"The learned Advocates for the respondents while referring to the order passed by the lower court on 7.10.2002 and drawing attention, particularly to para 5 thereof, sought to argue that similar contention was raised by the respondents before the trial Court and it was rejected. Obviously, it was rejected merely because the records did not disclose the survey No. 1054 and its disclosed survey No. 1057. As it has been clarified in the affidavit that the same was on account of mistake in recording of the number, the decision which was passed during the pendency of the suit, which is an interim order, cannot amount to final decision as regards the rights of the parties in relation to the said issue. Undoubtedly, the said issue is wide open for adjudication in appropriate proceedings.

Nevertheless, as it has been clarified in these proceedings that there was a mistake in recording of the number and the land in question has already been acquired, the question of proceeding against the respondent for violation of the order dated 14.7.2003 does not arise at all. A mistake in recording of the number cannot change the factual situation if the land in question has really been acquired.

Same cannot lead to the conclusion about violation of the order dated 14.7.2003 as there is no mandate to the respondents to acquire the land as such."

Appellant is, thus, before us.

4 Ms. Bengani, learned counsel for the appellant submitted that the Municipal Corporation being the requisitioning authority was bound by the terms of the compromise. It was furthermore contended that the plea raised on behalf of the respondents that a mere clerical error has been corrected, is mala fide as would appear from Section 13A of the Land Acquisition Act, 1894.

Mr. Adkar, learned counsel appearing on behalf of respondent Nos.1, 2 & 4, on the other hand, would contend that no contempt has been committed by his client as within a period of 15 days from the date of entering into the consent terms steps have been taken to acquire C.S. No. 1054.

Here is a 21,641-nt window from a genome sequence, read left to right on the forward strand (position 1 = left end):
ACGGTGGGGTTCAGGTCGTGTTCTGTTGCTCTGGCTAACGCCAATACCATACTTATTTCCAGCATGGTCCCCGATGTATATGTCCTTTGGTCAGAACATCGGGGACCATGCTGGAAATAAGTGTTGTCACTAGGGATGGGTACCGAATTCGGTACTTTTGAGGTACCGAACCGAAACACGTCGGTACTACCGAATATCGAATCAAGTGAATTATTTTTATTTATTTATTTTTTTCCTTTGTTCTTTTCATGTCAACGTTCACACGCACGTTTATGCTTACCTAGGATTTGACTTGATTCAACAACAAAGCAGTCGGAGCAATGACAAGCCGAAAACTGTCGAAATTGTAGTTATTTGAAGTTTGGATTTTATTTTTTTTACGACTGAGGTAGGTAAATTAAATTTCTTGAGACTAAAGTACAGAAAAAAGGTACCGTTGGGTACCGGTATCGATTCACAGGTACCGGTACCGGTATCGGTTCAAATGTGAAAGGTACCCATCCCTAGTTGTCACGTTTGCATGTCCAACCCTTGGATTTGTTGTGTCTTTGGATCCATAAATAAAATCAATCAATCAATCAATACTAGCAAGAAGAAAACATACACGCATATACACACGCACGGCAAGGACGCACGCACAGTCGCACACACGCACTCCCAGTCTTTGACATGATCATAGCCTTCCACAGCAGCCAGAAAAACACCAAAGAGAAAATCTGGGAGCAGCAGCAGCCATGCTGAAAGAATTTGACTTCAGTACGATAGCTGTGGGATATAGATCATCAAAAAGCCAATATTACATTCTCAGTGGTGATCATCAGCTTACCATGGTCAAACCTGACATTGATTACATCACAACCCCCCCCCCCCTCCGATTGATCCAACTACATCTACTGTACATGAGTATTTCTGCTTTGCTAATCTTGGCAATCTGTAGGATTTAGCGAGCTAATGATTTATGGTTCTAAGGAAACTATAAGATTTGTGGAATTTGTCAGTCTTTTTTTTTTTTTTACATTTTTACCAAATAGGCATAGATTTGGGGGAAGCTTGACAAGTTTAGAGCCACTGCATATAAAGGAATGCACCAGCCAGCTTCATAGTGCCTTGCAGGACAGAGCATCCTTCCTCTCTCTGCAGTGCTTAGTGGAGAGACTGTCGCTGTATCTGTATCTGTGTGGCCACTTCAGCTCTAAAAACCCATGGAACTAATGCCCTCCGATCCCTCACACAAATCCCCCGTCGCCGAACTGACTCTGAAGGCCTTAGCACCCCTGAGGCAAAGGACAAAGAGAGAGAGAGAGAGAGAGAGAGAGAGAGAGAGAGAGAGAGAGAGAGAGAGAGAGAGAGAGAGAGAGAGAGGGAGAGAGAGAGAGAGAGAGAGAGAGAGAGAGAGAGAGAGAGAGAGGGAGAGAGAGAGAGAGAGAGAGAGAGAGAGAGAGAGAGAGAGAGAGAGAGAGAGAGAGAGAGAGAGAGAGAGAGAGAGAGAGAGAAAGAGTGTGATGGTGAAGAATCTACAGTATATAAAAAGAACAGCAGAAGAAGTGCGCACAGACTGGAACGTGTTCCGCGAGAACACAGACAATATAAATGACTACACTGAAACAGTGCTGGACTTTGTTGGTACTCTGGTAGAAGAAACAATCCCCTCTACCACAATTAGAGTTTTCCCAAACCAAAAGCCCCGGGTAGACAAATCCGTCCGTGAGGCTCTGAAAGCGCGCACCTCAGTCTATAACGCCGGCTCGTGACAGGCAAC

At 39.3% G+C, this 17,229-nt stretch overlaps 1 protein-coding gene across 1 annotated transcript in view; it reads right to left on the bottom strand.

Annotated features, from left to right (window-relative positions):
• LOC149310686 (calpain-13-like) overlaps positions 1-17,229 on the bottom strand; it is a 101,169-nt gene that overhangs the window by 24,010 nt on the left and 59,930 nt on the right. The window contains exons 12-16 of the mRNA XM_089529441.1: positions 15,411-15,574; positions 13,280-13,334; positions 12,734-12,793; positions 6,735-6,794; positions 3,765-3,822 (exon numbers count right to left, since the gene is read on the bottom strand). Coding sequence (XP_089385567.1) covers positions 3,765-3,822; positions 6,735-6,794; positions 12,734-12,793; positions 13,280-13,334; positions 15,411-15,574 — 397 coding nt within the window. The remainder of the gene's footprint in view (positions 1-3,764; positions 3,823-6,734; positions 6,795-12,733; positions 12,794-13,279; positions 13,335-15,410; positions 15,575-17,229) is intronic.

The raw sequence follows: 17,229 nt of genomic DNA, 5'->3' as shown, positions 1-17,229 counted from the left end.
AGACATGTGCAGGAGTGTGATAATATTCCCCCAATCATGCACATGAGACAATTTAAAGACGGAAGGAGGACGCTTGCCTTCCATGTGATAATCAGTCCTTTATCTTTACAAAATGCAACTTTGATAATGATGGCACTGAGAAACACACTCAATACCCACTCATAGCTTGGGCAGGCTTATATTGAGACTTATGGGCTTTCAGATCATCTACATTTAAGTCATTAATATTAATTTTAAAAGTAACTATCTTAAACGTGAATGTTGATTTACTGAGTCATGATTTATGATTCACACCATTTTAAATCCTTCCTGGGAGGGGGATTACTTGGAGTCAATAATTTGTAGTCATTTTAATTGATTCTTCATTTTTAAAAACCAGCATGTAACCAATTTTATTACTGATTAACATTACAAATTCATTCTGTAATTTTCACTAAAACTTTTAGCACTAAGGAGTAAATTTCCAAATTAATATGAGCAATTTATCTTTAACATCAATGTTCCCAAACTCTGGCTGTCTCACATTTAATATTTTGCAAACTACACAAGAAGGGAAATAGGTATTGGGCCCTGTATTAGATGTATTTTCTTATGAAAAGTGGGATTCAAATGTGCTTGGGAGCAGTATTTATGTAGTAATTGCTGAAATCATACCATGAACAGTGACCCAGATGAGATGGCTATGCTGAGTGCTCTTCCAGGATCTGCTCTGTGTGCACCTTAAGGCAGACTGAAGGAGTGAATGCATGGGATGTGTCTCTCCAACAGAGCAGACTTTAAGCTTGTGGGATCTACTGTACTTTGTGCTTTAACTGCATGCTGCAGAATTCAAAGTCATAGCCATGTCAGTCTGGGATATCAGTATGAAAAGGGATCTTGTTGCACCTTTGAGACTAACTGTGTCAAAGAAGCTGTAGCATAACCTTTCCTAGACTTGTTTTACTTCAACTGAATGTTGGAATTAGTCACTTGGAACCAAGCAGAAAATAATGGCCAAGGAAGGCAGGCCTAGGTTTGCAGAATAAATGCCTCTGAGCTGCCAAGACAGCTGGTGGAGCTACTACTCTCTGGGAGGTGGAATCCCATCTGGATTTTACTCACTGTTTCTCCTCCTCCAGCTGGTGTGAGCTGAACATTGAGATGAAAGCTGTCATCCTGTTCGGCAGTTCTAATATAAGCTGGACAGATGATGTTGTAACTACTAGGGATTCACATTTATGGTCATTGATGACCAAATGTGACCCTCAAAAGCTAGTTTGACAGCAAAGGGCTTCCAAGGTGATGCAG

Ms. Asha G. Nair, learned counsel appearing on behalf of the State of Maharashtra, however, would support the impugned judgment.

Keeping in view the peculiar facts and circumstances of this case, we are of the opinion that the question as regards applicability of Section 13A of the Land Acquisition Act is a debatable one and the same should have been gone into by the High Court. The High Court dealt with the said question merely stating:

"Undoubtedly, in terms of Section 13A of the said Act, the collector is empowered to make necessary corrections as regards the clerical and arithmetical mistakes in the award. However, mere failure in that regard on the part of the collector cannot ensure to the benefit of the petitioner to contend that there was violation of the order of 14.7.2003, when in fact the said order did not direct acquisition of land as such."

5 We may, however, note that such a contention has not been raised by the appellant in the contempt application.

Be that as it may, keeping in view the peculiar facts and circumstances of this case, we are of the opinion that interest of justice will be subserved if the contempt petition filed by the appellant herein is treated to be a writ petition and the questions raised therein are gone into by the High Court. It is directed accordingly.

The State of Maharashtra shall be impleaded in the said writ petition. The parties shall be at liberty to amend their pleadings and all the contentions, including the contentions raised herein shall be allowed to be raised before the High Court.

The appeal is allowed accordingly.

..........................J (S.B. SINHA)

..........................J (CYRIAC JOSEPH)

NEW DELHI,

SEPTEMBER 23, 2008.